Good provider-to-patient communication is essential in a dental practice. Studies have shown the value and essential relationships between good provider communication and positive patient outcomes. In a rapidly changing healthcare world where more technology is utilized, it’s important to improve and maintain good communication with patients.
This article will discuss more about why communication is important. And, what steps you can take to improve communication in your dental practice. Also, it includes maintaining positive nonverbal communication, being respectful of patients, simplifying patient interactions, making good first and final impressions.
What are the Benefits of Improved Communication?
The most obvious benefit of improved communication is patient satisfaction. People like to be well-informed about their health care status and plan of care. When patients are satisfied with the communication between themselves and their dental care provider, they are more likely to return to the same dental practice for their oral care needs.
There is a correlation between adverse events with patients and poor communication. An article that summarizes a Health Grades report from May 2012 demonstrates that this has been true for years. In the report, hospitals that were ranked by patients in the top percentages for nursing and physician communication had lower rates of adverse patient safety events. For example, bedsores occurred approximately 46% more frequently in hospitals that patients had ranked in the lowest 10% for provider communication.
An article by TeamHealth lists several more benefits, including patient adherence, lower readmission rates, improved mortality rates, lower malpractice risk, and reduction in care costs. Also noted are reduced adverse advents and medical errors. Simply improving how a practitioner communicates with a patient can have a drastic effect on both the patient and the entire medical or dental practice.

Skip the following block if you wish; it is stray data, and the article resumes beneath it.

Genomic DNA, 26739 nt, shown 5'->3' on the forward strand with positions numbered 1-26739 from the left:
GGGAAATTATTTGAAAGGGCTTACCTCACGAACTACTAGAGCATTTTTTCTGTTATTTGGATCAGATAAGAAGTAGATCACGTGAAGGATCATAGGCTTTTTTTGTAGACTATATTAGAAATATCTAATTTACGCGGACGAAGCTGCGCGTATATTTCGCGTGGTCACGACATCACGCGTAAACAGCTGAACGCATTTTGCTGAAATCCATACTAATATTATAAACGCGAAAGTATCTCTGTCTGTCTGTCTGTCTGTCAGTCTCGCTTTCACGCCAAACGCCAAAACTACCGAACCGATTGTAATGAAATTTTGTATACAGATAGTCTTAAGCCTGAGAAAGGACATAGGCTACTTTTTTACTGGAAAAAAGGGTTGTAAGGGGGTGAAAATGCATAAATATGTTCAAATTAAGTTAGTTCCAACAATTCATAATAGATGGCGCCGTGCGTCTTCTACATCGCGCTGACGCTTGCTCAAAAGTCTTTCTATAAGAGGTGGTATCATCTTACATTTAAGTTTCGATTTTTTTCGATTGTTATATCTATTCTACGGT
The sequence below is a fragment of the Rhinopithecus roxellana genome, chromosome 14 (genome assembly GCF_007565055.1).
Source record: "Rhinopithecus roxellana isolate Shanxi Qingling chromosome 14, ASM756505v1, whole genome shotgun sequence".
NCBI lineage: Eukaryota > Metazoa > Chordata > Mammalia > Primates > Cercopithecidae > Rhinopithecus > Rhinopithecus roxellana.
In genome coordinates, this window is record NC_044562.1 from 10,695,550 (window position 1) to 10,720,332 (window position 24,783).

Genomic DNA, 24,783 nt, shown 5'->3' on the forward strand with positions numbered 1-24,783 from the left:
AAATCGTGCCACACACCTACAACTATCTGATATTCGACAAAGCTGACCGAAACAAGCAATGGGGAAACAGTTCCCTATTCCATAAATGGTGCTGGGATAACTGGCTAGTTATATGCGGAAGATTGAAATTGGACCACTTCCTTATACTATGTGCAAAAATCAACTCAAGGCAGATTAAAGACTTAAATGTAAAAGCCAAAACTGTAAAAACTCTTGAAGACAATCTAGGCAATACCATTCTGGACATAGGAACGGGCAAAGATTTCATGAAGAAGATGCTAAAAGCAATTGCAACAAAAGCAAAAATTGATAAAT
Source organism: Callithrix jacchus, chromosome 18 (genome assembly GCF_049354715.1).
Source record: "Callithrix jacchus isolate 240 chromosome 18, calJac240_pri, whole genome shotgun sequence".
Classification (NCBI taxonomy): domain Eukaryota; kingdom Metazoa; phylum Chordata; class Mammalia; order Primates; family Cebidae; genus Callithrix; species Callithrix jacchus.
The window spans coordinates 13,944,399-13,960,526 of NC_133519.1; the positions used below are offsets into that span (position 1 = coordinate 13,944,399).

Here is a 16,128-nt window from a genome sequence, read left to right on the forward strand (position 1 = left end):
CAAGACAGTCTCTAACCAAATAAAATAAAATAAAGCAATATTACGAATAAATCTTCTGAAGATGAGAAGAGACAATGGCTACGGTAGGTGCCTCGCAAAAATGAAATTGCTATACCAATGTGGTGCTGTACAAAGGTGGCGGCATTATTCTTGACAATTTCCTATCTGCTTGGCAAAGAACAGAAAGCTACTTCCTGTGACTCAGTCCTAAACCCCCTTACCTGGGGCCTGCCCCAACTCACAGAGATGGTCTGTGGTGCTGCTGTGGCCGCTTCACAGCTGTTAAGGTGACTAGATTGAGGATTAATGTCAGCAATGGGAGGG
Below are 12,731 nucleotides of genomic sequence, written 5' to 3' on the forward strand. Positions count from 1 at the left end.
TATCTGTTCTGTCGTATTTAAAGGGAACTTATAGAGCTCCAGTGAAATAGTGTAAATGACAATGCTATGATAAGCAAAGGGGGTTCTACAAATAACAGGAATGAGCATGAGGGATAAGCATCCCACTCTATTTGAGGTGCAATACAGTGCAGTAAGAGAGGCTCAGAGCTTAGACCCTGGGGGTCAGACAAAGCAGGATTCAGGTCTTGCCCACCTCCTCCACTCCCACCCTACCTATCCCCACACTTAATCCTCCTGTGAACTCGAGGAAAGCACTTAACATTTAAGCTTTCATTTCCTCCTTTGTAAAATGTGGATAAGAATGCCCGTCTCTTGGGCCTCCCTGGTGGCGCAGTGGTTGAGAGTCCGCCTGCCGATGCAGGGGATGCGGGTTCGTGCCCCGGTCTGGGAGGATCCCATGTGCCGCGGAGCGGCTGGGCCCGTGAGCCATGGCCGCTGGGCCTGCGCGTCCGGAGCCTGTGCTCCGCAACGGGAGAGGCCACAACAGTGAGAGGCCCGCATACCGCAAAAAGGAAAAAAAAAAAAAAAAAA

How can you improve patient communication in your dental practice?
Improve Nonverbal Communication
Sometimes our actions speak louder than words. Possibly, the easiest changes we can make in the way we communicate is in our nonverbal communication. Examples of negative nonverbal communication include frowning, foot-tapping, crossing arms, rolling eyes, grunting, or sighing. Our non-verbal communication can present as being pushy, impatient, or uncaring even if that is not our intention. Be mindful of how you appear to your patients. Maintaining an open stance and smiling can make all the difference in an encounter.
This point can seem obvious; however, there are some things people do unintentionally that can make others feel disrespected. Typically, one could say to follow the “golden rule” that states to treat others the way you want to be treated. But in today’s world, we often come across many cultural differences, and not everyone wishes to be treated the same. There are few pointers, though, that can generally be used across the board to show respect.
One of those ways is through active listening. Active listening involves maintaining eye contact, focusing on your patient, and asking appropriate questions to ensure that you understand your patient correctly. This lets your patient know that you are engaged and care about their well-being.
Another way to show respect is to greet patients by their formal names. Examples are Mrs. Jones or Mr. Smith. If you know your patient well, or if they have asked, it is acceptable to call them by their first names, but using a name can make an encounter more personable.
Make Interactions Easier
As dental providers, we can sometimes get caught up in the medical jargon when explaining a diagnosis and processes to patients. And, patients may not always stop you to ask questions when they do not understand. This can lead to non-compliance, mistakes, and patient dissatisfaction. Try to simplify the conversation and use layman’s terms when discussing each patient’s dental diagnosis and treatment options. Use short sentences and allow ample time for patients to respond with questions. Finally, provide simple written instructions, if necessary, to ensure that patients do not forget important topics that were discussed at their visit.
End on a Good Note
We discussed the importance of greetings and first impressions, but last impressions are also important. After the completion of a dental care visit, follow up by asking the patient if there are more questions or concerns that you, as their dental provider, could address during the visit. Summarize the visit and review the next steps, including follow-up appointments, testing, and treatment plans.
It can be helpful to end the visit with positive words, such as, “I hope you feel better now” or “Hang in there, you are making progress!” A positive ending to every dental visit will make a patient feel cared for, important and valued, and much more likely to return to your dental practice.
Consult an Expert
Have you tried to improve communication in the workplace but still feel like you could use some more training? Consult a professional agency that specializes in workplace communications. Strategic Practice Solutions provides private consulting and team member review to provide a customized approach to help your business thrive.